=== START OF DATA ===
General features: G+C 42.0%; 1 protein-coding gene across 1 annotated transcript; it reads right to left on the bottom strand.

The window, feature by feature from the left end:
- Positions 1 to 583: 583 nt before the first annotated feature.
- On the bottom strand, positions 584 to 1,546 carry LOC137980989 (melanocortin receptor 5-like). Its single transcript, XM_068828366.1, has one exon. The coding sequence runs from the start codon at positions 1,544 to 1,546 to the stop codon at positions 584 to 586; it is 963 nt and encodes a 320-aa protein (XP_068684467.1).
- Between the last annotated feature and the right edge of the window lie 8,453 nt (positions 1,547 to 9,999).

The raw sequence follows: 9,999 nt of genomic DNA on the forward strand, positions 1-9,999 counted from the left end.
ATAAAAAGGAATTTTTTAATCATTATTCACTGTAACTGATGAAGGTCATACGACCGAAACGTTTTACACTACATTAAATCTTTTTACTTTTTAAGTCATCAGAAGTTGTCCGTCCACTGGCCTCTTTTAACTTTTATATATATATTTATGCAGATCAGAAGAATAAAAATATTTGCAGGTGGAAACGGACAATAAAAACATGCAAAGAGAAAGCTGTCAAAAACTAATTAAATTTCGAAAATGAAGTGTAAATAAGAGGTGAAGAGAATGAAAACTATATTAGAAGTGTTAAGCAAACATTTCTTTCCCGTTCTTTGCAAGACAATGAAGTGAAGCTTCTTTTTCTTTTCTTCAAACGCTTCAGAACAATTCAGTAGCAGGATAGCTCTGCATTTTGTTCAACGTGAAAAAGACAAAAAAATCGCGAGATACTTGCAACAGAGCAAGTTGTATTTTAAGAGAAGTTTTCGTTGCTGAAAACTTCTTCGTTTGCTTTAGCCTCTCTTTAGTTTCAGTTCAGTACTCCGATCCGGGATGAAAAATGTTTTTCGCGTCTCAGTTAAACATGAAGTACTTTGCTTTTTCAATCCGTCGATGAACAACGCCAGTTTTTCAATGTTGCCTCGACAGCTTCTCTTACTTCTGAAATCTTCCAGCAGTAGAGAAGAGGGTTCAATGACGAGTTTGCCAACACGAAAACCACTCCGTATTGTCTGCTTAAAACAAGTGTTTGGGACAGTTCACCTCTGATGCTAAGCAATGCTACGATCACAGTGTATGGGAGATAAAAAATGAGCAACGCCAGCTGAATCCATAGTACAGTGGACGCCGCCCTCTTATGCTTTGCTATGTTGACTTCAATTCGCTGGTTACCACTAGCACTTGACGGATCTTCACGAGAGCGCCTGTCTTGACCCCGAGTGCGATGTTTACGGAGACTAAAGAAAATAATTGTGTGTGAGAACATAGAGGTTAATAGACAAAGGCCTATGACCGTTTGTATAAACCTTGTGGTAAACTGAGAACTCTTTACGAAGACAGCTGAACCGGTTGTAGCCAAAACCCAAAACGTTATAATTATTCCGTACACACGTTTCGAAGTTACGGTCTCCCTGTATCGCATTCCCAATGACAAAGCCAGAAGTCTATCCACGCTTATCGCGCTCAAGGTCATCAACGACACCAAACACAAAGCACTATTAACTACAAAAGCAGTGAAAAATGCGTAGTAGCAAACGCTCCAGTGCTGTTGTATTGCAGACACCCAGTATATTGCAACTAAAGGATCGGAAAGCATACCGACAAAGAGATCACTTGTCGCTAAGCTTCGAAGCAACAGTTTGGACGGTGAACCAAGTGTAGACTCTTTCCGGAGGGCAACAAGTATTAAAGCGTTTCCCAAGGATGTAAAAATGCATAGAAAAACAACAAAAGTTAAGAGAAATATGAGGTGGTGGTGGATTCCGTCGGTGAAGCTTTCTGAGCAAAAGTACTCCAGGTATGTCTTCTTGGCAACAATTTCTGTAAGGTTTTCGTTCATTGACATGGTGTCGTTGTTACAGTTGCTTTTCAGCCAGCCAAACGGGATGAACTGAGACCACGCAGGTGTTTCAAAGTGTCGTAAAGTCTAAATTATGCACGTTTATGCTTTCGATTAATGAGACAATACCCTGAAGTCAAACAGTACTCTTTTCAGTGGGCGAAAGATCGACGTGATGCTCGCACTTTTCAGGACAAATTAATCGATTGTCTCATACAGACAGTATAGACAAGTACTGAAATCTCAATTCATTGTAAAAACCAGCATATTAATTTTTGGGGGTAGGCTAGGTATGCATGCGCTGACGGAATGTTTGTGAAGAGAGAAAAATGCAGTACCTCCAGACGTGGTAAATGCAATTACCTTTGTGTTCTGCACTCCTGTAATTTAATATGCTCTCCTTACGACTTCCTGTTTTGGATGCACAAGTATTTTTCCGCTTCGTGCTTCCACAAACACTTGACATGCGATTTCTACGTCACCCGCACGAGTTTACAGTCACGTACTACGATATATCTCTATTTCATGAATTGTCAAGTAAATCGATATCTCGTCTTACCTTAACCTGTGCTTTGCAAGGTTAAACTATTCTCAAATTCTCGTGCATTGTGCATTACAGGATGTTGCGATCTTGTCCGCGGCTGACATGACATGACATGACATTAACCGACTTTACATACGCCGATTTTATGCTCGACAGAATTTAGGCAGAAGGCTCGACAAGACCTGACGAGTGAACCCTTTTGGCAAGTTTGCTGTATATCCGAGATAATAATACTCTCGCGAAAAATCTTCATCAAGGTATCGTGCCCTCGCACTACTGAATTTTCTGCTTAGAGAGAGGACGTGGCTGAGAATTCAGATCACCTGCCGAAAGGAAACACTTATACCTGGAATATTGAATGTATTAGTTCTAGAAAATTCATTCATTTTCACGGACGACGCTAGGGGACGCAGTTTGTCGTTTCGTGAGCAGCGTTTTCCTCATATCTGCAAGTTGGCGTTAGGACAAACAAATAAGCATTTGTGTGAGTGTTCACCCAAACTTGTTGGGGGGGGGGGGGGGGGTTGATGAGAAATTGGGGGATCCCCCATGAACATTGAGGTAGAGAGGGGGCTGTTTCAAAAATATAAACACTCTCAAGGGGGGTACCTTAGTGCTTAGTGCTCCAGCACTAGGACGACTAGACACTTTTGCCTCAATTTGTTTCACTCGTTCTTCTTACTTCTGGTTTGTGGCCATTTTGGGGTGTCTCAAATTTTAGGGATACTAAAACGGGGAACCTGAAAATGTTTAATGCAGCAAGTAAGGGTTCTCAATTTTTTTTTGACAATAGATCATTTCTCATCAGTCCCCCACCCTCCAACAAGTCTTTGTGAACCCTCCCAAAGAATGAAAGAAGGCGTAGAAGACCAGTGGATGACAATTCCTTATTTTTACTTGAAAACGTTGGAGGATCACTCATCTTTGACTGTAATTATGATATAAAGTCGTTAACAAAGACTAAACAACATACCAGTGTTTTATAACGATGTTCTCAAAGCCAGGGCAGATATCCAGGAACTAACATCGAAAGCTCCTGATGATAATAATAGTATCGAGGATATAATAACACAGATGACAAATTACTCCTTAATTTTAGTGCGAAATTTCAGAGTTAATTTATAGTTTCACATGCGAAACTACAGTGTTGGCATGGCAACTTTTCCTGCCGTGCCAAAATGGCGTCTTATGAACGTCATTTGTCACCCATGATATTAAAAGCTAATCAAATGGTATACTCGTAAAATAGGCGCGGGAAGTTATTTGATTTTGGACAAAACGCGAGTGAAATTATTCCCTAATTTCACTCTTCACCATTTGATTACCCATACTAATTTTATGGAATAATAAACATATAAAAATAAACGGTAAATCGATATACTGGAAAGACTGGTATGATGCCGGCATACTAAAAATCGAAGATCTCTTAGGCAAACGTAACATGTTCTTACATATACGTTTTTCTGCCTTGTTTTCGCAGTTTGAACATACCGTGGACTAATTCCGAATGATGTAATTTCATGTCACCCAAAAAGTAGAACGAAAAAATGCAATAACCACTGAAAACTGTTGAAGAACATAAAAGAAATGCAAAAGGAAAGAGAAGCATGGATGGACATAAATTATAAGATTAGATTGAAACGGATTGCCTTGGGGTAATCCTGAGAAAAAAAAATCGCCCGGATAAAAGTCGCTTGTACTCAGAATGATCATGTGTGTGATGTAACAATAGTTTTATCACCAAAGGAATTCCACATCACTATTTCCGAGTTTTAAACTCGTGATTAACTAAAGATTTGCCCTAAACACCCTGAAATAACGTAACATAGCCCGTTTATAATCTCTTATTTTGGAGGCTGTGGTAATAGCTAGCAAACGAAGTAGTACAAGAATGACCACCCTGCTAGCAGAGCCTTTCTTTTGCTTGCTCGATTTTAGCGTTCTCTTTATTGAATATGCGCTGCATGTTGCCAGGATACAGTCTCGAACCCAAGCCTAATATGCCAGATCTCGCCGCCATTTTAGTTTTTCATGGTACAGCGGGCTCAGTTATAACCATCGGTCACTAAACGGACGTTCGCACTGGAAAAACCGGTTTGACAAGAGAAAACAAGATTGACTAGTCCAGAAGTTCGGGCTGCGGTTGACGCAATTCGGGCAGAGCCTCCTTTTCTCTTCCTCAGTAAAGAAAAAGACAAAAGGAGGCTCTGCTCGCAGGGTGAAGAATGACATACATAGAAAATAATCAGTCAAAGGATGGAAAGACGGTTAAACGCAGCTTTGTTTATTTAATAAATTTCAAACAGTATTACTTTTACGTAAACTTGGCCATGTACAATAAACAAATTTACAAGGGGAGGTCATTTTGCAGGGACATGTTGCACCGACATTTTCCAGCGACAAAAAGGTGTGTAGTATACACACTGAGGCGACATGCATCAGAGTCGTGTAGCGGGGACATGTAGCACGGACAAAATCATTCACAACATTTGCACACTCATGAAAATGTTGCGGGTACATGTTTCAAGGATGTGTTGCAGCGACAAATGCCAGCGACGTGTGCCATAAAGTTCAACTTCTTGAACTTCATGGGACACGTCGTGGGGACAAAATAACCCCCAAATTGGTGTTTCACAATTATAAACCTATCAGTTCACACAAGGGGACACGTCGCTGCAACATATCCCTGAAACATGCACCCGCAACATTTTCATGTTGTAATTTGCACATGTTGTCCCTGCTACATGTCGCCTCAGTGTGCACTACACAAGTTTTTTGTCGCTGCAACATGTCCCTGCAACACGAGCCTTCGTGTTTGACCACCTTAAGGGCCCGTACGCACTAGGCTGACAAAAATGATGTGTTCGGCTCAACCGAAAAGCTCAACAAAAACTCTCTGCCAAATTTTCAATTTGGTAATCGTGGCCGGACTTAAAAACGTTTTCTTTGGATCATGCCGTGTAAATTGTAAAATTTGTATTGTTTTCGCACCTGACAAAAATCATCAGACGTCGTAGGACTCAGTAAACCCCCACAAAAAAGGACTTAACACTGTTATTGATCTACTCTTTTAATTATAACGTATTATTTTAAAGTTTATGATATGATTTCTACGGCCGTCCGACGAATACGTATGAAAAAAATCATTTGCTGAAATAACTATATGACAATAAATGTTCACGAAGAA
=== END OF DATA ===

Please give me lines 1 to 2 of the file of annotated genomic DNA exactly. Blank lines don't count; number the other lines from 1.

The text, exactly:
General features: G+C 42.0%; 1 protein-coding gene across 1 annotated transcript; it reads right to left on the bottom strand.

The window, feature by feature from the left end: